5 Good Comedy Sequels
It’s no secret that Hollywood is obsessed with sequels. However (and yes, I have said this probably a million times), there simply aren’t a lot of good sequels. Outside of perhaps The Dark Knight, The Hunger Games: Catching Fire, and a select few Marvel films, it’s really slim pickings.
With the recent debut of Dumb and Dumber To in the rearview mirror and the upcoming debut of Horrible Bosses 2, I got to thinking specifically about comedy sequels.
There aren’t that many good ones. However, if forced to suggest five comedy sequels that are actually worth watching, this is what I came up with:
While technically a sequel, Men in Black III kind of sneaks into this list. I still love the original Men in Black (even if 90% of it is for nostalgic purposes) but was very disappointed by the first sequel, Men in Black II. In fact, II could be used as evidence against the idea of sequels. However, somehow Men in Black III did enough to undo the damage of the second film and created a surprisingly well-developed time-travel premise that was better than just “half-bad.” I’m not sure if that’s good enough criteria but I’m chalking it up as a success.
Somewhat like Dumb and Dumber To, we waited an abnormal amount of time for the Anchorman sequel. After what felt like decades, news of our favorite news team reuniting sent the Internet ablaze. In some ways, Anchorman 2: The Legend Continues was a letdown but I like to compare it to Nextflix’s revival of Arrested Development. Time and hype set the bar a little too high. Reality is: the movie was more than just entertaining and it reminded us why all us teenage boys fell in love with the first film.
I was shocked after I saw 21 Jump Street. To me, there was no way that movie would work. Even the previews made it seem like a typical comedy that had literally every funny part in the trailer. Then I actually saw the movie and was more than just pleasantly surprised. Directors Phil Lord and Chris Miller (who later went on to direct the supremely hilarious The LEGO Movie) proved they were a force to be reckoned with. Expectations for this year’s 22 Jump Street, like Anchorman 2, were unfairly high. However, the result not only justified the idea to continue the franchise but it worked on an even deeper meta level than the first. In all, 22 Jump Street is pretty much on par with the original, and this is the best compliment it could hope for.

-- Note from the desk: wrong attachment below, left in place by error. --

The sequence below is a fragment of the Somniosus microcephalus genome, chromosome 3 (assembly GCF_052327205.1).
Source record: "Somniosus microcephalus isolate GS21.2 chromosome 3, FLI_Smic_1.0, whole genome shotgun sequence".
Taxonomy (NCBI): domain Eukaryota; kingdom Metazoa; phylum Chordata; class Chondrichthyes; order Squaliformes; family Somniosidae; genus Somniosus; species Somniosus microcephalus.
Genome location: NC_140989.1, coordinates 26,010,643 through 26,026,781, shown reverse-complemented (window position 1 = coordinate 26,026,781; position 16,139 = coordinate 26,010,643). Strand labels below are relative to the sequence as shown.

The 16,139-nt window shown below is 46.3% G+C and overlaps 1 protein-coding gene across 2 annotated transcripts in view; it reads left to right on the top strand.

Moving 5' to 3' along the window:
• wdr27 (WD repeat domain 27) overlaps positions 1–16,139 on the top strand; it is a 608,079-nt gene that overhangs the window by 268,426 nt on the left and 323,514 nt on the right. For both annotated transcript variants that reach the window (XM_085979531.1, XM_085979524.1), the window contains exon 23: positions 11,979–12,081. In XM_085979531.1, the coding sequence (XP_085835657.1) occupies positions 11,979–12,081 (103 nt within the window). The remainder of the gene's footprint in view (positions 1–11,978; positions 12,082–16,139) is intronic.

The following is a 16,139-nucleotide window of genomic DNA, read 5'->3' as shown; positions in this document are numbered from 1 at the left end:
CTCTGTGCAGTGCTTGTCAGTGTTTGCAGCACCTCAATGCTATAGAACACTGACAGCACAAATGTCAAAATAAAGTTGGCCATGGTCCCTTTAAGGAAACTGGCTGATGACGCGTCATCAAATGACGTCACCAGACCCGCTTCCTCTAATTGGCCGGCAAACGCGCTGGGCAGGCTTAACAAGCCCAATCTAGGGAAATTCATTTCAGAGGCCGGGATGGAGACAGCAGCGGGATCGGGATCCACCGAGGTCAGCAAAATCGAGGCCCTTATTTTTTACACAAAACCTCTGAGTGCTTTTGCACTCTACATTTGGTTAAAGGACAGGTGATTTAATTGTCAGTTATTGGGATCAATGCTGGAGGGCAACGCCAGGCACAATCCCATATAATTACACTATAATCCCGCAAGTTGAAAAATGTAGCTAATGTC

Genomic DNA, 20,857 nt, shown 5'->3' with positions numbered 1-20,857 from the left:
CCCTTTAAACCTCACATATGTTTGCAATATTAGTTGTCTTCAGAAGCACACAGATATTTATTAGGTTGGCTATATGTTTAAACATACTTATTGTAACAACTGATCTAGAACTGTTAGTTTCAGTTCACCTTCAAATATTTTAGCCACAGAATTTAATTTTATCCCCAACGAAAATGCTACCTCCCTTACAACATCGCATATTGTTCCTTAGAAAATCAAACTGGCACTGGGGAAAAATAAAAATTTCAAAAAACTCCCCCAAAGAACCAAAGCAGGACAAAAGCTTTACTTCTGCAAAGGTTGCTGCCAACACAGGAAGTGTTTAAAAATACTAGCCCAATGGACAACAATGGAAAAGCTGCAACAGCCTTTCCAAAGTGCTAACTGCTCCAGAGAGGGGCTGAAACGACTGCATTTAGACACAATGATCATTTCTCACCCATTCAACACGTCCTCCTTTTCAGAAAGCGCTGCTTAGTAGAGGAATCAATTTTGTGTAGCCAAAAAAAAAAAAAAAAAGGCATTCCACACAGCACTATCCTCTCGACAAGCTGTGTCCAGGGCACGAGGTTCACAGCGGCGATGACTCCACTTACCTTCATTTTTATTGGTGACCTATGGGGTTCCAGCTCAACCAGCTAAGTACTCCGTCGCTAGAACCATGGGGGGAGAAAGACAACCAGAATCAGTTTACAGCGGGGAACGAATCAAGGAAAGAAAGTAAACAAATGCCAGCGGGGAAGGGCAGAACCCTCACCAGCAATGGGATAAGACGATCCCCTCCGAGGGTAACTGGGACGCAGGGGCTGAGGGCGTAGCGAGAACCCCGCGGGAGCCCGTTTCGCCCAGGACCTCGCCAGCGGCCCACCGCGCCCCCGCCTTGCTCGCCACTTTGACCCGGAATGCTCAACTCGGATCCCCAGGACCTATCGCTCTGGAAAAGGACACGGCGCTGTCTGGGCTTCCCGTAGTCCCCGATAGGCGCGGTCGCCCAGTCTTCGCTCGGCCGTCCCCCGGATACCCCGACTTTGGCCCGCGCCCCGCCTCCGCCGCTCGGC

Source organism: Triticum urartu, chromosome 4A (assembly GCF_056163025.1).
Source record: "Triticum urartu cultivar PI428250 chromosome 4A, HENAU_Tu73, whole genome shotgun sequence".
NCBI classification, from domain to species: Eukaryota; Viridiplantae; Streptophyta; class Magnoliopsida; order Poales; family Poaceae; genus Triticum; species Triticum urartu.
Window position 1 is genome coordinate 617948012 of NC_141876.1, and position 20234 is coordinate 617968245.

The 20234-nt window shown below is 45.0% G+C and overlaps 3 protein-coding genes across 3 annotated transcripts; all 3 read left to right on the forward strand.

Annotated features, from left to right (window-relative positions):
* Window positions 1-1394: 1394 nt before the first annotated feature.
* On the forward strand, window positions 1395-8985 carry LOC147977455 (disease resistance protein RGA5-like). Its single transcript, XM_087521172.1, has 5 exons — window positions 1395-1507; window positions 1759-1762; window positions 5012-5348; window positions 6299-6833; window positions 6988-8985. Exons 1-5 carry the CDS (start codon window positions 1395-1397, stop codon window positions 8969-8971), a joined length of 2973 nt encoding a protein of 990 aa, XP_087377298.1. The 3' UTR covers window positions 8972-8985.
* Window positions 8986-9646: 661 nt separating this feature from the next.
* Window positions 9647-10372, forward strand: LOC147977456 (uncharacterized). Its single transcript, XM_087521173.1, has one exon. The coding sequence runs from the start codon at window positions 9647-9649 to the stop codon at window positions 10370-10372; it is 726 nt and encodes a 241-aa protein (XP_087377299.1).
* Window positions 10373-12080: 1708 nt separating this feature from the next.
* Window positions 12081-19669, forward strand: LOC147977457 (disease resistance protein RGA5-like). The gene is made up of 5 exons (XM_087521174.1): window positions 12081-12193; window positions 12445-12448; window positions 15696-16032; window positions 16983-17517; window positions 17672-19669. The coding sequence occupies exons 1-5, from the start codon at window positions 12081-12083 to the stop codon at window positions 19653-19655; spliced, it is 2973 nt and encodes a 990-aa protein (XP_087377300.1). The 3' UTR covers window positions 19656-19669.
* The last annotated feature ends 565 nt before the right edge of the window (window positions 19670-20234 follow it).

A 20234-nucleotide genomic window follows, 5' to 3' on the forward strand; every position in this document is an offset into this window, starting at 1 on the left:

To me, the most “classic” comedy franchise film is National Lampoon’s Christmas Vacation. There’s certainly plenty of National Lampoon’s movies but Christmas Vacation seems to be the most universally-praised. It’s also one of those rare holiday movies that doesn’t have to be viewed in November or December (though it definitely makes it a better experience).
When it comes down to it, though, there is no way you can talk about successful sequels and leave out Woody, Buzz, and their band of brothers. It is almost impossible (and certainly unnecessary) to discern between all three Toy Story films. However, Toy Story 2 deserves recognition because it continued the great premise of the first film while finding an action-packed storyline that actually felt original. This is hard for any film, making it even more exciting given the expectations coming off the universally-acclaimed original.
Any that I missed? Sound off below!
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